It's nitpicking, but the rock gods got the order of this preternatural, purgatorial double feature wrong: In heaven, as it is on Ani DiFranco albums, the hedonistic reveling of an Afghan Whigs (pictured) reunion comes before the inevitable reckoning of Earth, not after. Or maybe God passed altogether on this match made in hell, Greg Dulli's twilight sinners having their long-awaited come-to-Satan at the sludgy cracks of Dylan Carlson's Judgement Day gavel. How fitting, then, that when a bailiff rises all on "There is a Serpent Coming" — the second song on the practically eponymous Primitive and Deadly (Southern Lord), and the first vocals to grace an Earth record in 18 years — it's none other than Mark Lanegan, Dulli's shadow in the Twilight Singers and dark side personified on the Gutter Twins' post-Hurricane Katrina curfew break, Saturnalia.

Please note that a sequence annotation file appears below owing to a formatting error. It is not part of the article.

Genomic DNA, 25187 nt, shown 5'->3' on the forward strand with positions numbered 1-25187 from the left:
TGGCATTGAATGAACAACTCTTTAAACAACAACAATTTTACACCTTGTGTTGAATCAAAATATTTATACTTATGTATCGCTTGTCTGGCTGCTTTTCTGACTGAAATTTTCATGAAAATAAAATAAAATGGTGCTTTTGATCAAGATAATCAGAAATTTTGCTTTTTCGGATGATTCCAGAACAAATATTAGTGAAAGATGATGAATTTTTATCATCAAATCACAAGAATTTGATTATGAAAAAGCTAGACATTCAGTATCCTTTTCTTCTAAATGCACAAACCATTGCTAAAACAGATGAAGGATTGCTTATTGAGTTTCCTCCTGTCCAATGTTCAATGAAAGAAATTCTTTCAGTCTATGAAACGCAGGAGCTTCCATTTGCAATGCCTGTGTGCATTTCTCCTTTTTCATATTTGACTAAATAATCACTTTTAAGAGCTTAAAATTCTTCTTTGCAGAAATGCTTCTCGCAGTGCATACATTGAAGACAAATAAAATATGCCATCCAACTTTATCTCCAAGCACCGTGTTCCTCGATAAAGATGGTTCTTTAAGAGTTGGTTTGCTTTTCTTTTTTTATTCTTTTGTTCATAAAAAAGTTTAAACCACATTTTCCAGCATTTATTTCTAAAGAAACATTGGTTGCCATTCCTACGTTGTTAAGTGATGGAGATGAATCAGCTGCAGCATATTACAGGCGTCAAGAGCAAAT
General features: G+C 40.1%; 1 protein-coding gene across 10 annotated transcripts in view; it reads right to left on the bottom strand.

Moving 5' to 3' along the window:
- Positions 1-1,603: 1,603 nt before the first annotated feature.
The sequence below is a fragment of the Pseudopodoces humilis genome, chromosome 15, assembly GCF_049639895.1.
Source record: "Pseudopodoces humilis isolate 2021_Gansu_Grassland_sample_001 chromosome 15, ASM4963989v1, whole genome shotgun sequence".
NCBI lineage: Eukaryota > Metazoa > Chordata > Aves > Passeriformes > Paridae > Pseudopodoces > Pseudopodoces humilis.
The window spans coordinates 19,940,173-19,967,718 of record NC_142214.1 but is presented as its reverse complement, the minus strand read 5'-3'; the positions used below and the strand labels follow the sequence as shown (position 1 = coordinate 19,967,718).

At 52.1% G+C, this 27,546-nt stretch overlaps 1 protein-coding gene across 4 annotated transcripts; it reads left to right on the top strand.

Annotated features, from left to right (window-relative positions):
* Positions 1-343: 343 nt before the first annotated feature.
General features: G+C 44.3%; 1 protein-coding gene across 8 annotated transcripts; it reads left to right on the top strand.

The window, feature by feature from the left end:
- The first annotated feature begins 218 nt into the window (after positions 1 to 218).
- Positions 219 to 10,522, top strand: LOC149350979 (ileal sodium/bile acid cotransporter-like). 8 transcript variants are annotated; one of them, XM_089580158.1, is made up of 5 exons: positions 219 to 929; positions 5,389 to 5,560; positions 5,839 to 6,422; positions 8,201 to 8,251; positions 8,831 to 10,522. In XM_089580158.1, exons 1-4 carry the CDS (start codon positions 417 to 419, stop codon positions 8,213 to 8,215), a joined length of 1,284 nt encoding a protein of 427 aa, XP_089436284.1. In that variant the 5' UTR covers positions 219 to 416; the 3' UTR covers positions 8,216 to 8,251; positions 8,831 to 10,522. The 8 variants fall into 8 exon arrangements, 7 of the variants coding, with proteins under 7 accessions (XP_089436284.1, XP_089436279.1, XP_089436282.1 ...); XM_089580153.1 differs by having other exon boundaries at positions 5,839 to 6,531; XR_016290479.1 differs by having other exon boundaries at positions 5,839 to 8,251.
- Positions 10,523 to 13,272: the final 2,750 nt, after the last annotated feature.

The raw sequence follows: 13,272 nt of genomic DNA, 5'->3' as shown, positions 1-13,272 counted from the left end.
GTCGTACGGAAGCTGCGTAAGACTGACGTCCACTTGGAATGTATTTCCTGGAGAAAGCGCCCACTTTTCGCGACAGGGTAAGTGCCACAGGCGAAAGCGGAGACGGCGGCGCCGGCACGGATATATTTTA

"I see a beast is coming," Lanegan intones, in his stone-faced baritone, on "Serpent," staring down Carlson's six-string Medusa. Is that a wink at his longtime friend, whose 16-year Afghan Whigs hiatus ended with the April release Do to the Beast (Sub Pop)? Airs of conspiracy and confession choke Dulli, too, as he wavers between his heaviest and lightest impulses, the metallic attack of opener "Parked Outside" and strange-brew decay of "Algiers." "Let it be light, baby/ Where there's none," he sings on "The Lottery," reversing it for the second verse: "Let it be night, lady/ Watch them run." In Dulli's heaven, as it is on Earth albums, he is both angel of darkness and demon of light. King Dude opens for Earth. Tickets $14. Joseph Arthur and King James and the Special Men open for The Afghan Whigs. Tickets $30.